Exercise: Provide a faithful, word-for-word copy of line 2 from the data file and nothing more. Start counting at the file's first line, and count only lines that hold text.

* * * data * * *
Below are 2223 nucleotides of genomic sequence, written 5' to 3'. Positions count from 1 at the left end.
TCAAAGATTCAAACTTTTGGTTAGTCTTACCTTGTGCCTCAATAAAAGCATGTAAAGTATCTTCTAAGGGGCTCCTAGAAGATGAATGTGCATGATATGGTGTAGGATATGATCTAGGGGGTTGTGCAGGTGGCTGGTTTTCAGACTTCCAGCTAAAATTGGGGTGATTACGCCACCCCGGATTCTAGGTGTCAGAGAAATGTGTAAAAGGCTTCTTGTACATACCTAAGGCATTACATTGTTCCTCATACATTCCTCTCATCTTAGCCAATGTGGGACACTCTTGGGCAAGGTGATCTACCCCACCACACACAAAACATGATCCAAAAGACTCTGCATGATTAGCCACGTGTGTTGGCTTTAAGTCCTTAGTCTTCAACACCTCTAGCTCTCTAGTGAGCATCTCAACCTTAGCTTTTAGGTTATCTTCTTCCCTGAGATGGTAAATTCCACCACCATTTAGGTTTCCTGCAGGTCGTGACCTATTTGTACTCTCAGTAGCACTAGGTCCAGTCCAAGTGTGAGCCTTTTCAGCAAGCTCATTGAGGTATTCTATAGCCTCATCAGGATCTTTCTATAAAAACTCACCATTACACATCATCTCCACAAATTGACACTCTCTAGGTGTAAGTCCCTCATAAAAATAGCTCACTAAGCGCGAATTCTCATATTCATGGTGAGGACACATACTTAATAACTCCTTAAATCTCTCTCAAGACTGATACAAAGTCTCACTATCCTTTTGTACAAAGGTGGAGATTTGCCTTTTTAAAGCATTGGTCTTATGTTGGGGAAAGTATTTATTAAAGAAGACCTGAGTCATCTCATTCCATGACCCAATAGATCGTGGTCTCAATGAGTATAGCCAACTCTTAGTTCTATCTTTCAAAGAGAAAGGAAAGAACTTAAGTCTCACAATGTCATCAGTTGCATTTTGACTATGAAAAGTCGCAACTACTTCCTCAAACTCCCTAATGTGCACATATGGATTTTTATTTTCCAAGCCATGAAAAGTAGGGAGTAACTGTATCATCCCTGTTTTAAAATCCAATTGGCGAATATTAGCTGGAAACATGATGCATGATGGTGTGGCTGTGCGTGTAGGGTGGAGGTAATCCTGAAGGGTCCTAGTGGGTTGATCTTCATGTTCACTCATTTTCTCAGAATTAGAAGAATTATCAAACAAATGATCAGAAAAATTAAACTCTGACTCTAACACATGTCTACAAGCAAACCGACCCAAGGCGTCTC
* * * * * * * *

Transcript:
TCAAAGATTCAAACTTTTGGTTAGTCTTACCTTGTGCCTCAATAAAAGCATGTAAAGTATCTTCTAAGGGGCTCCTAGAAGATGAATGTGCATGATATGGTGTAGGATATGATCTAGGGGGTTGTGCAGGTGGCTGGTTTTCAGACTTCCAGCTAAAATTGGGGTGATTACGCCACCCCGGATTCTAGGTGTCAGAGAAATGTGTAAAAGGCTTCTTGTACATACCTAAGGCATTACATTGTTCCTCATACATTCCTCTCATCTTAGCCAATGTGGGACACTCTTGGGCAAGGTGATCTACCCCACCACACACAAAACATGATCCAAAAGACTCTGCATGATTAGCCACGTGTGTTGGCTTTAAGTCCTTAGTCTTCAACACCTCTAGCTCTCTAGTGAGCATCTCAACCTTAGCTTTTAGGTTATCTTCTTCCCTGAGATGGTAAATTCCACCACCATTTAGGTTTCCTGCAGGTCGTGACCTATTTGTACTCTCAGTAGCACTAGGTCCAGTCCAAGTGTGAGCCTTTTCAGCAAGCTCATTGAGGTATTCTATAGCCTCATCAGGATCTTTCTATAAAAACTCACCATTACACATCATCTCCACAAATTGACACTCTCTAGGTGTAAGTCCCTCATAAAAATAGCTCACTAAGCGCGAATTCTCATATTCATGGTGAGGACACATACTTAATAACTCCTTAAATCTCTCTCAAGACTGATACAAAGTCTCACTATCCTTTTGTACAAAGGTGGAGATTTGCCTTTTTAAAGCATTGGTCTTATGTTGGGGAAAGTATTTATTAAAGAAGACCTGAGTCATCTCATTCCATGACCCAATAGATCGTGGTCTCAATGAGTATAGCCAACTCTTAGTTCTATCTTTCAAAGAGAAAGGAAAGAACTTAAGTCTCACAATGTCATCAGTTGCATTTTGACTATGAAAAGTCGCAACTACTTCCTCAAACTCCCTAATGTGCACATATGGATTTTTATTTTCCAAGCCATGAAAAGTAGGGAGTAACTGTATCATCCCTGTTTTAAAATCCAATTGGCGAATATTAGCTGGAAACATGATGCATGATGGTGTGGCTGTGCGTGTAGGGTGGAGGTAATCCTGAAGGGTCCTAGTGGGTTGATCTTCATGTTCACTCATTTTCTCAGAATTAGAAGAATTATCAAACAAATGATCAGAAAAATTAAACTCTGACTCTAACACATGTCTACAAGCAAACCGACCCAAGGCGTCTC